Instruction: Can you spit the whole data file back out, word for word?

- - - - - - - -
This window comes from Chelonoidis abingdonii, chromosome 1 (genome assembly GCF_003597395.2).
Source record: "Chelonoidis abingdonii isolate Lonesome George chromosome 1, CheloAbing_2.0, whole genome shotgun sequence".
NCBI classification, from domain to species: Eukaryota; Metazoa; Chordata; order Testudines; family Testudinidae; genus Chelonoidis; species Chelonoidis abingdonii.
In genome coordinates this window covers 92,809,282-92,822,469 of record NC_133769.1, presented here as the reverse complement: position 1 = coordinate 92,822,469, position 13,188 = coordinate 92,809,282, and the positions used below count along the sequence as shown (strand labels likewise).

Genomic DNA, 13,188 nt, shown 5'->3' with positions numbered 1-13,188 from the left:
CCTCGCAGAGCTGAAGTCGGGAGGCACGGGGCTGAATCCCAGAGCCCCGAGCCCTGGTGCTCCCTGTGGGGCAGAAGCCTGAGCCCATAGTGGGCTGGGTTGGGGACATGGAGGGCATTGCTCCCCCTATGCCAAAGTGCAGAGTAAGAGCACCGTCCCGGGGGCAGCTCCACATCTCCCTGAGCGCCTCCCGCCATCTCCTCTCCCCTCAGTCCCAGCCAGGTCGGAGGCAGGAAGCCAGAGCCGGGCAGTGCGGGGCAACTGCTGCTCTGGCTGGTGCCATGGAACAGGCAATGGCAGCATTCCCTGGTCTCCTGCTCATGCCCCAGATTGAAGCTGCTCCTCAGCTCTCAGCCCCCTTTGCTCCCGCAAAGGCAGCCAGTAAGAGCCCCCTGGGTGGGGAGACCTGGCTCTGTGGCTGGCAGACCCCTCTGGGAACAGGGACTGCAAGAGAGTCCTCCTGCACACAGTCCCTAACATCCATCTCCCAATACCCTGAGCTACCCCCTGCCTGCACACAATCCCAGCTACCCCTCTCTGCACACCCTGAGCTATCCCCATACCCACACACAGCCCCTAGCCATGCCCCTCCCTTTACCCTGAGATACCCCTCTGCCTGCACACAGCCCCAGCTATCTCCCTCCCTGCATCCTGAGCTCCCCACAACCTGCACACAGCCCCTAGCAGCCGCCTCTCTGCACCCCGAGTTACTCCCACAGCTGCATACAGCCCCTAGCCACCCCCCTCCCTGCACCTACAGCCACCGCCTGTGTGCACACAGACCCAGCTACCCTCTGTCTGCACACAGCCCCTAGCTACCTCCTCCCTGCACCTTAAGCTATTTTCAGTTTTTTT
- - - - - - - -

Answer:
This window comes from Chelonoidis abingdonii, chromosome 1 (genome assembly GCF_003597395.2).
Source record: "Chelonoidis abingdonii isolate Lonesome George chromosome 1, CheloAbing_2.0, whole genome shotgun sequence".
NCBI classification, from domain to species: Eukaryota; Metazoa; Chordata; order Testudines; family Testudinidae; genus Chelonoidis; species Chelonoidis abingdonii.
In genome coordinates this window covers 92,809,282-92,822,469 of record NC_133769.1, presented here as the reverse complement: position 1 = coordinate 92,822,469, position 13,188 = coordinate 92,809,282, and the positions used below count along the sequence as shown (strand labels likewise).

Genomic DNA, 13,188 nt, shown 5'->3' with positions numbered 1-13,188 from the left:
CCTCGCAGAGCTGAAGTCGGGAGGCACGGGGCTGAATCCCAGAGCCCCGAGCCCTGGTGCTCCCTGTGGGGCAGAAGCCTGAGCCCATAGTGGGCTGGGTTGGGGACATGGAGGGCATTGCTCCCCCTATGCCAAAGTGCAGAGTAAGAGCACCGTCCCGGGGGCAGCTCCACATCTCCCTGAGCGCCTCCCGCCATCTCCTCTCCCCTCAGTCCCAGCCAGGTCGGAGGCAGGAAGCCAGAGCCGGGCAGTGCGGGGCAACTGCTGCTCTGGCTGGTGCCATGGAACAGGCAATGGCAGCATTCCCTGGTCTCCTGCTCATGCCCCAGATTGAAGCTGCTCCTCAGCTCTCAGCCCCCTTTGCTCCCGCAAAGGCAGCCAGTAAGAGCCCCCTGGGTGGGGAGACCTGGCTCTGTGGCTGGCAGACCCCTCTGGGAACAGGGACTGCAAGAGAGTCCTCCTGCACACAGTCCCTAACATCCATCTCCCAATACCCTGAGCTACCCCCTGCCTGCACACAATCCCAGCTACCCCTCTCTGCACACCCTGAGCTATCCCCATACCCACACACAGCCCCTAGCCATGCCCCTCCCTTTACCCTGAGATACCCCTCTGCCTGCACACAGCCCCAGCTATCTCCCTCCCTGCATCCTGAGCTCCCCACAACCTGCACACAGCCCCTAGCAGCCGCCTCTCTGCACCCCGAGTTACTCCCACAGCTGCATACAGCCCCTAGCCACCCCCCTCCCTGCACCTACAGCCACCGCCTGTGTGCACACAGACCCAGCTACCCTCTGTCTGCACACAGCCCCTAGCTACCTCCTCCCTGCACCTTAAGCTATTTTCAGTTTTTTT